There was the void back, then. The days when people were still infant are days they can’t remember. Psychologists
themselves have been fascinated by how the human brain develops through days, and then weeks, and then months,
years and learn to associate things to meaning and create ideas of their own.
What would happen if the void strikes again? I mean not in the way we were really a bit, if not clueless, wordless on
expressing what we were experiencing when the time human language wasn’t still in our own personal cognitive
universes. What if words begin to lose meaning, or if not, shift their definitions to a personalized dictionary from the
others’ agreements on what each of them must mean.
I remember this video I watched on YouTube years ago when I was still in the peaks of my still ongoing adolescence,
now at its later stages towards young adulthood. This YouTube video was made by Noah Elkrief, a best-selling author
and licensed life coach, to help people suffering under emotional troubles - angst, grief, loneliness, despair, etc. His
attitude towards life, specifically towards experiences that seem to make people feel they are in trouble, is non-directive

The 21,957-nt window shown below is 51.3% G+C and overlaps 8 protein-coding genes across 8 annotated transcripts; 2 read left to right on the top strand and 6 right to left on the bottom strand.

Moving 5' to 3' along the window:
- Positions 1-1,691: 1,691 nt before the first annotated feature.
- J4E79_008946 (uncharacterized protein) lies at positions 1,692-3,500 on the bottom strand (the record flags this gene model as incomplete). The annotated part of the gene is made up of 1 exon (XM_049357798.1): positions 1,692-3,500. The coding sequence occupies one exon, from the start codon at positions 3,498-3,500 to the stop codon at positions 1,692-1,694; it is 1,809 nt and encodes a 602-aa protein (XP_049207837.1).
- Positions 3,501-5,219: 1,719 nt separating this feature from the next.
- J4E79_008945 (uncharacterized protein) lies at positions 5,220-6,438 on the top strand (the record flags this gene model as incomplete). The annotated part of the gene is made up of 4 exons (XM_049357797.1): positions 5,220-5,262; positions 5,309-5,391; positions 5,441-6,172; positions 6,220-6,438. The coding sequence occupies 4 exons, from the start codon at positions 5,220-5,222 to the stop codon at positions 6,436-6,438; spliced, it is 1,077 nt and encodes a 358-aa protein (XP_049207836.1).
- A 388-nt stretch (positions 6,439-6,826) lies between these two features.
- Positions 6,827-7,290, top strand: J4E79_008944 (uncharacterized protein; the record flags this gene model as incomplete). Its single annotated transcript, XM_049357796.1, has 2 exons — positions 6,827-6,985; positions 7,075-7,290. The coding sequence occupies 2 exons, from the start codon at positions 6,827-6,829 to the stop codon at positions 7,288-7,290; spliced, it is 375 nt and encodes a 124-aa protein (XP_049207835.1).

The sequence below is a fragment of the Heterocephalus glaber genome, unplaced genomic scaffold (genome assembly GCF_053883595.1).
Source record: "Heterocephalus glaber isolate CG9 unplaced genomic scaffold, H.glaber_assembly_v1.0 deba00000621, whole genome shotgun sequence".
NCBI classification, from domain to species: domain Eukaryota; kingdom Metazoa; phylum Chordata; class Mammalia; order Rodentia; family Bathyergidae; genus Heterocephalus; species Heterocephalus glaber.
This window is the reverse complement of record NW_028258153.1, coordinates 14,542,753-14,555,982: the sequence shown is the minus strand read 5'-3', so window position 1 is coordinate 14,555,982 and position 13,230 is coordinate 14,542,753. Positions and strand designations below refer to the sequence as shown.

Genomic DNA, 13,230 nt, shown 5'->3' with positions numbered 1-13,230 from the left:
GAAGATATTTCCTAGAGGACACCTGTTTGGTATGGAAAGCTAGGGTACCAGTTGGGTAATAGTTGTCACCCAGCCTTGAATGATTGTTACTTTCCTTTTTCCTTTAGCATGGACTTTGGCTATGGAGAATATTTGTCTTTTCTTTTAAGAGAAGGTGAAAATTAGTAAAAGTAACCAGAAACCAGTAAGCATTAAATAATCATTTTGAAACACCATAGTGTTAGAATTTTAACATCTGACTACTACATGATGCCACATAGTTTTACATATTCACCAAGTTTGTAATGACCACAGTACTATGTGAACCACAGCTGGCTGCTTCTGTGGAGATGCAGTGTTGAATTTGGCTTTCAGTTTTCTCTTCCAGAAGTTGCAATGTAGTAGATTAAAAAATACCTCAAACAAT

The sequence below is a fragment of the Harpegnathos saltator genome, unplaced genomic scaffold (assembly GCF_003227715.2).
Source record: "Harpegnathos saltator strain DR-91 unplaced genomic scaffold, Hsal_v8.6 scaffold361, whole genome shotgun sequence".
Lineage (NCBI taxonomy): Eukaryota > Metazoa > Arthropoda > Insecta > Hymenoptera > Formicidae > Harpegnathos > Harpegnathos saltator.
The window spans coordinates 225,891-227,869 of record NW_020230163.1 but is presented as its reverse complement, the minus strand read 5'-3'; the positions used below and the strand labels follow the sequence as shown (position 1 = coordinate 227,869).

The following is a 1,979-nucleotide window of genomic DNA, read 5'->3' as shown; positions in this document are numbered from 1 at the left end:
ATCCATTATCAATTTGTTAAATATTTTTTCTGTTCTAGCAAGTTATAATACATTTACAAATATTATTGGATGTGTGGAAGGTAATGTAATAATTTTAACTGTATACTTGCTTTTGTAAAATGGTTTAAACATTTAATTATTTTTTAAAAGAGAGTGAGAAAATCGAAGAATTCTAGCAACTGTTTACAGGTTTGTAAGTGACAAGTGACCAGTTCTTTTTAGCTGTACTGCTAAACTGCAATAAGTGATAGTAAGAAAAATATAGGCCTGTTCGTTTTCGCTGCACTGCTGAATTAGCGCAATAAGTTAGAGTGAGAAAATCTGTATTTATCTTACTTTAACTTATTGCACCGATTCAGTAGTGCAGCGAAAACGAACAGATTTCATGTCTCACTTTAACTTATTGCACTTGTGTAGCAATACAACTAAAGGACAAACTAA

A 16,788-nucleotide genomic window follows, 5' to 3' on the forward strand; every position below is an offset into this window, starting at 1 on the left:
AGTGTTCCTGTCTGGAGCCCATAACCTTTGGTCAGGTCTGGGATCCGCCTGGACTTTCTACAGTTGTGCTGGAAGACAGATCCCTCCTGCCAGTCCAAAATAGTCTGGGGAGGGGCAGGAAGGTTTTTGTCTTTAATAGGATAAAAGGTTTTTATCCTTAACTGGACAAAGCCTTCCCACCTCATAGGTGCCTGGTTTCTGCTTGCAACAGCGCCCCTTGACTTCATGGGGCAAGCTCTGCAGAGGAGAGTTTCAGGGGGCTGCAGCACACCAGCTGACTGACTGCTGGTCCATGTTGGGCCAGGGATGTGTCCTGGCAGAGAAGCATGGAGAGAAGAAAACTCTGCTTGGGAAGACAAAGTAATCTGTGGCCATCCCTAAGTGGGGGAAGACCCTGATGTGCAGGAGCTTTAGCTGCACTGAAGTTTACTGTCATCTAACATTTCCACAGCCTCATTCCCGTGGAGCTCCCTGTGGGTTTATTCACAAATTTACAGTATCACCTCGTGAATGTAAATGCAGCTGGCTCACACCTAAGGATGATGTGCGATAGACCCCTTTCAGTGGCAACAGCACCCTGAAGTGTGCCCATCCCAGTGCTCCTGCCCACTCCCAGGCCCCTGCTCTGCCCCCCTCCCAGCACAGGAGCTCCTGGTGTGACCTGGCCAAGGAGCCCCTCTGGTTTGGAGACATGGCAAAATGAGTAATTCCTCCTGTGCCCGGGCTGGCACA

and has more explanations than suggestions while inviting people to assess themselves personally as they
know themselves more than any other person around. Let me rephrase, he likes to explain what’s happening to
the person first before giving friendly reminders/advises. Most of the times, he don’t even give any since he
know that situations are always dependent on an underlying backstory.
I’ve watched lots of his videos hoping that self-help could help me to relieve me of my personal deepness back then in
high school. I noticed one thing that is common among all of them. Mr. Elkrief always points out how everything we
think and feel revert back to our thoughts and what meaning we associate to them. Those videos, I realized have
served me little versus what I was really trying to achieve, inner peace.
I can quote my older sister here since we shared ideas about the same matter, more than psychological
confusion, an existential one. She told me how she had always tried shelves of self-help books before and
concluded that they simply didn’t work for her. This insight had led me to question if psychology itself,
the mainstream, conventional method under Freudian ‘interrogation’ style where one is bludgeoned with
personal questions to aid the expert on using scientifically valid techniques as a means to help alleviate, at
least, what can scientifically be measured and improved.
Again, I’d like to quote another person here, more famous than my sister as a writer. The books of Viktor Frankl, “In
Search For Meaning” and Joseph Campbell’s, “The Power of Myth” coming from different fields, psychology and
mythology, far away the subject may be strums the same intellectual harmony that deeply fascinated both of us, me and
my witty older sister as she have read these books as part of of one her research paper. I just read them out of curiosity,
to be honest. It was never a regret doing so, though.